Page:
How do you record or write the history of a secret, of something that until recently did not even dare to speak its name?
Homosexuals have been around since Homo sapiens but how do you go about finding the progress of a minority that has throughout the centuries been perceived as everything from pariahs to child molesters?
Who writes history? The victor gets to write it. The ruling class puts its stamp of approval on it. The parties in power twist it or change it to suit their own means. Often remarkably short-sighted and darkly colored views get recorded under the name of “history."
Take the Texas Board of Education. It voted 11-4 in favor of changing the textbook guidelines for history, economics, social studies, religion, capitalism and government to reflect a more conservative perspective of America, including which major cultural movements to focus on and which to leave out.
On the other hand, the State of California passed a law making Gay History a requirement in public schools. The law adds LGBT Americans to a long list of groups that should be represented in social studies classes.
Supporters of the that law believe teaching gay history will help to foster tolerance on campus. UC Berkeley professor Tina Trujillo says a change in instruction can shift students' opinions on a given subject.
For the first time in the United States teachers are figuring out how to incorporate the new material into their classes. The teaching of Gay History becomes an historical landmark for our still fledgling movement.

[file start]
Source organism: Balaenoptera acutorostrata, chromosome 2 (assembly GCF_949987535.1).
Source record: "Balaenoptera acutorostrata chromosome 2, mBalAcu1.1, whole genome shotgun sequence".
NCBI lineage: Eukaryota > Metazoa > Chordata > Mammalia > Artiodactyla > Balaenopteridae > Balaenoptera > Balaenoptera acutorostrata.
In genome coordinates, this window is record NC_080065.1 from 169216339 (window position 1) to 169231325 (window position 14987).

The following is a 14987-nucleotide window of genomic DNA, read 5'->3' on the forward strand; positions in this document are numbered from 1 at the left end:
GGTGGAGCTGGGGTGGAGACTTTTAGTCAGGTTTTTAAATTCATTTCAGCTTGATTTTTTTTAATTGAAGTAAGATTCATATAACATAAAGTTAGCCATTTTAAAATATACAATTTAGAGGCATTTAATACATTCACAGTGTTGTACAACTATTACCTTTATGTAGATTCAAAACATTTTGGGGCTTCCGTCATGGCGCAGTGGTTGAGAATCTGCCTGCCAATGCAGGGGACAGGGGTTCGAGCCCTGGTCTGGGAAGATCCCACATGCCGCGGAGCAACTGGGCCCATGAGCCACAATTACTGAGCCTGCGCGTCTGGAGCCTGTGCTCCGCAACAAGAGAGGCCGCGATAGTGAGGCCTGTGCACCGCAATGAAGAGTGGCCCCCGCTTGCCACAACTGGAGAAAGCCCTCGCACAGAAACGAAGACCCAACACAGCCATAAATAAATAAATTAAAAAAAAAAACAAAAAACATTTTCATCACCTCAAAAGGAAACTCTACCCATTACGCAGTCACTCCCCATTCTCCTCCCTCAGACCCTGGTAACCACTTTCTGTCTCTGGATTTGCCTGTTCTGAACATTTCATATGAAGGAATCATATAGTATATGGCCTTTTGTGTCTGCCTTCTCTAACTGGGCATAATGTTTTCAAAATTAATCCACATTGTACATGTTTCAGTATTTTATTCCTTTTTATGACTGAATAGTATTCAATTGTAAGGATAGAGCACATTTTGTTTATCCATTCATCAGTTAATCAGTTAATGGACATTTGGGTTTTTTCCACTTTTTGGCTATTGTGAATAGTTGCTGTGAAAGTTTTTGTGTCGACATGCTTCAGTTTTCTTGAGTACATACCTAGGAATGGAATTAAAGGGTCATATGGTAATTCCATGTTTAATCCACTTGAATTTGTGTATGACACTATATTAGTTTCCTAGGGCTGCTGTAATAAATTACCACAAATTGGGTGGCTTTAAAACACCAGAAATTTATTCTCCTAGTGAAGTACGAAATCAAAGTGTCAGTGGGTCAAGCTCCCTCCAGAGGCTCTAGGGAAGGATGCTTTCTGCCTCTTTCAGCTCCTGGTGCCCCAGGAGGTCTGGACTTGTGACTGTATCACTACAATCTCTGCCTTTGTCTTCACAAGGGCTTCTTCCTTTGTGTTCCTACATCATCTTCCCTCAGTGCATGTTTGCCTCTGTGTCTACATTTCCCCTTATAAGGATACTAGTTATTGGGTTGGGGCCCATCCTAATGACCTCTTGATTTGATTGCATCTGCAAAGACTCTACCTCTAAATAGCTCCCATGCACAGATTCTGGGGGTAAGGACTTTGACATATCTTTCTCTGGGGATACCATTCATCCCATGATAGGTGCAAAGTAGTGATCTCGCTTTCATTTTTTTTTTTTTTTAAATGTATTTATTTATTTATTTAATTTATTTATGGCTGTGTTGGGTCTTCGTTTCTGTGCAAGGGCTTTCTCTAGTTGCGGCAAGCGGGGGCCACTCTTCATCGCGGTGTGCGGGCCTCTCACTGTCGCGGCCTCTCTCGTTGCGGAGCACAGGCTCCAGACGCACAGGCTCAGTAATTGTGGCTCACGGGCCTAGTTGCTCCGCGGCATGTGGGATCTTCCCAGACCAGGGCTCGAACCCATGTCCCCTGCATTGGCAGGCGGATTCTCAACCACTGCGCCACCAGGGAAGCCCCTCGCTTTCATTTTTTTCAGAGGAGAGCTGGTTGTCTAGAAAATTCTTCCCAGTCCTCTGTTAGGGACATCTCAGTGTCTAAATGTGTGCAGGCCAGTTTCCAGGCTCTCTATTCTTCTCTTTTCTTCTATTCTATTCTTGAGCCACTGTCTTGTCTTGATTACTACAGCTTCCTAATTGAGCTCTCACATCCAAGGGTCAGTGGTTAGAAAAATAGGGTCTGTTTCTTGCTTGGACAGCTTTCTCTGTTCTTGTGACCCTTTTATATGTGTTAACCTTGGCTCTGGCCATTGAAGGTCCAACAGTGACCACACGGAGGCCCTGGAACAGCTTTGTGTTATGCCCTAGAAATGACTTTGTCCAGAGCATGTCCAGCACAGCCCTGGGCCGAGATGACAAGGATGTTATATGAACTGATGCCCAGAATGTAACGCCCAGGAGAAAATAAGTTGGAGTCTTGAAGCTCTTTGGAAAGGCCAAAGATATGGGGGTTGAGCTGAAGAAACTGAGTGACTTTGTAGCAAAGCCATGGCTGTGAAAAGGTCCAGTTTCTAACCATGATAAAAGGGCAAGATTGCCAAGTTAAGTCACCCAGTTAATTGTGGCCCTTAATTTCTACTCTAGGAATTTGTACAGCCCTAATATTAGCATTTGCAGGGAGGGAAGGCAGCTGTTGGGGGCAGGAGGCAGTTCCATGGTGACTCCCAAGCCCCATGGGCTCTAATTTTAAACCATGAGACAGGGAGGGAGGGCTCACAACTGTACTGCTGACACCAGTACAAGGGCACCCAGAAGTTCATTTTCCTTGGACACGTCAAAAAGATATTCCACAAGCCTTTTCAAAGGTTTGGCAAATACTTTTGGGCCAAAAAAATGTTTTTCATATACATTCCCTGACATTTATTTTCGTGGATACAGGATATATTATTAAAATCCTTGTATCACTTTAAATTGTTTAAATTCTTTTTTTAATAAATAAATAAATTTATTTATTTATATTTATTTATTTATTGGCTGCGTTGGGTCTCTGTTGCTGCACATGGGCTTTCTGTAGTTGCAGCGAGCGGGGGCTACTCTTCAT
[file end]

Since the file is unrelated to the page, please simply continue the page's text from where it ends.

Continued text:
What do we know of our history? The further back we go the more doubtful its accuracy is, as is the case for the ancient Greeks and their student lovers. Or it is speculative and tentative, with little proof to back it up, when it applies to gay monarchs and popes through the ages.
It is a collection of incomplete bits and pieces when artists, writers, composers from previous centuries are discussed in a gay context. It becomes more reliable when we read about the horrors brought on, starting in 1871, by Germany's Paragraph 175, which later became a tool for the persecution of homosexuals under Hitler's Third Reich.
Time can be a great, albeit slow, storyteller; churning forward while oppression inevitably gives way to acceptance. Students in California will perhaps have a chance to learn of the legal trials of Irish playwright Oscar Wilde, of the scandal of reparative therapy, the reason for ACT-UP, the travesty of disallowing gays in the military, the killing of Harvey Milk. But also the recorded post Stonewall celebrations, legacies born out of that seminal act of defiance such as Gay Pride events the world over, Gay Games, National Coming Out Day, the glory, mixed with the heartache of the AIDS Quilt, the repealing of both DADT and the sodomy law, openly gay politicians serving in Congress, same sex marriage in 19 states, plus Washington D.C.
They are little dots and sparks when looked in the context of eons of history. We will take whatever we can get. We have been a people forced to hide ourselves and our history. But the secret is out, we have a story to tell the world. Millions of stories never told until now, and history is also written by common, everyday people. We have to take note of our achievements and mark the milestones that let us see how we came to be and where we are heading.
As Dwight Eisenhower said, in 1961, what we have in front of us is: "The long lane of history yet to be written.”